A WEEK THAT SHOOK CAMBODIA
Release of the Fact-finding Mission Report on the Violent Crackdown on Garment Workers in Cambodia (Dec 2013-Jan 2014)
The garment industry has been the chief engine of the Cambodian economy for the past two decades since its establishment
in 1994. However, garment workers still account for a large part of the country's working poor. Workers are universally
unhappy about the quality of life in general and the minimum wage in particular. To maintain basic livelihoods, they
must work increasingly more over me, to the point of exhaustion and beyond as seen in the mass fainting at work of more
than 4,000 garment workers in the past two years.
On December 24th 2013, despite the workers' demands to increase the minimum wage to US$ 160, the Royal Government of
Cambodia announced its decision to increase the minimum wage from US$ 80 to only US$ 95 a month by April 2014. They also
outlined a plan to increase the wages to US$ 160 by 2018. Representatives from six major labour federations and
confederations rejected the decision and called for a general strike, demanding an immediate rise in the minimum wage to
US$ 160, which was consistent with the Ministry of Labour's assessment of the minimum wage of US$ 157-177 a month to
survive in Cambodia in 2013. The demonstrations started that same afternoon of December 24th and led to a massive
protest by the majority of workers over the next few days.
The peaceful strike on December 29th was the largest protest. A major feature of this strike was that it was a 'self
generated strike' by rank-and-file workers almost unanimously supporting the demand to raise the minimum wage. Employers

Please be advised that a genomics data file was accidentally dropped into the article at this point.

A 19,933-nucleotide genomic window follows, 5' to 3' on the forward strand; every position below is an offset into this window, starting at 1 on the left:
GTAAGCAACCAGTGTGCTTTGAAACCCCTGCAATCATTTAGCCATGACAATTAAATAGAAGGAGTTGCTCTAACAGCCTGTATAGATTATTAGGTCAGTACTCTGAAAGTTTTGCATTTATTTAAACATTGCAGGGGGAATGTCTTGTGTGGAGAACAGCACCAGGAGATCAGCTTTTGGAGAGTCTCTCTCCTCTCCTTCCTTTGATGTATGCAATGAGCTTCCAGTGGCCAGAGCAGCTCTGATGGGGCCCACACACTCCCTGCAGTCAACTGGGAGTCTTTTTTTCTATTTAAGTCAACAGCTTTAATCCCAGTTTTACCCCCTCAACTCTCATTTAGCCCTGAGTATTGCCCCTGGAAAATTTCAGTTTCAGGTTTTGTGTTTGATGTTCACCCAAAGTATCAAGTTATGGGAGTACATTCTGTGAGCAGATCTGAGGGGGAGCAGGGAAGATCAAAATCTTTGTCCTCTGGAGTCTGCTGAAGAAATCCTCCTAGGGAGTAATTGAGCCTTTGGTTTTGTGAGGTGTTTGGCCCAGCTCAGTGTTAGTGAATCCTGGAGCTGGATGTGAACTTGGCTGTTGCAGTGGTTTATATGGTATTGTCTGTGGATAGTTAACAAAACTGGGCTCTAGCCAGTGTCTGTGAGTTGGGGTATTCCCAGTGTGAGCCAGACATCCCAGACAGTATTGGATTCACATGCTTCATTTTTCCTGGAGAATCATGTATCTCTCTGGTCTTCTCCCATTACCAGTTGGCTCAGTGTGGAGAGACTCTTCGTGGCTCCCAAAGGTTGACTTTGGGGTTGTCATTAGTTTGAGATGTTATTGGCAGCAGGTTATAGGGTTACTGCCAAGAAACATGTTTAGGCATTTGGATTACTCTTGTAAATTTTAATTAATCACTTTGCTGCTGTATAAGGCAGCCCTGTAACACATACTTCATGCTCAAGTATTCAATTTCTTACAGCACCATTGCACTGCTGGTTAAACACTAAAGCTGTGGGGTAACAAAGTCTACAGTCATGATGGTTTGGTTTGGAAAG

and the government took increasingly aggressive steps to bring the strikes under control, but the strikes and mass
rallies continued until December 31st. On December 31st, the Ministry of Labour announced a slightly modified proposal
to increase the minimum wage to US$ 100 but protests continued; workers marched to the Council of Ministers where they
were met with barbed wire roadblocks and riot police. Tensions were building between the workers and the authorities.
Between January 2nd and 3rd 2014, the authorities violently suppressed the protests. Numerous media reports, workers,
and witnesses confirmed the excessive use of brutal force by the police and armed forces that killed at least four
workers and severely injured
at least 38 other workers and supporters. One person remains missing and is presumed
dead. Two journalists (one Australian and one Cambodian) and several monks were also beaten during the incidents. The
authorities also arrested 23 workers and to date 21 of them remain in detention. Many workers and witnesses have
reported that the security forces started the violent clash with strikers.
In response to these tragic events, an international team of labour activists, academics and human rights defenders
formed a fact-finding mission to document the workers' experiences and perspectives in the aftermath of the violence. To
mark the launch of the fact-finding report, Asia Monitor Resource Centre (AMRC) invites you to join us at the press
conference. Two trade union leaders from the Cambodian Labour Confederation (CLC) will be present to recount the brutal
crackdown on the striking workers: Mr. Kong Athit, the General Secretary, Cambodian Labour Confederation (CLC) and Vice
President, Coalition of Cambodian Apparel Workers Democratic Union (C.CAWDU). Mr. Mora Sar, President, Cambodian Food
and Service Workers Federation (CFSWF).
Cambodian Labour Confederation (CLC) was established in 2006. CLC is a democratic and independent confederation with
83,367 members from eight union federations and associations: Coalition of Cambodian Apparel Workers Democratic
Union(C.CAWDU), Cambodian Tourism and Service workers Federation (CTSWF), Independent Democratic of Informal Economic
Association (IDEA), Cambodian Independent Civil-Servants Association (CICA), Farmers Association for Peace and
Development (FAPD), Cambodian Food and Service-Workers Federation (CFSWF), Building and Wood Workers Trade Union
Federation of Cambodian (BWTUC), and Coalition of Cambodian Employee Workers of Industry and Service Union (CEWISU).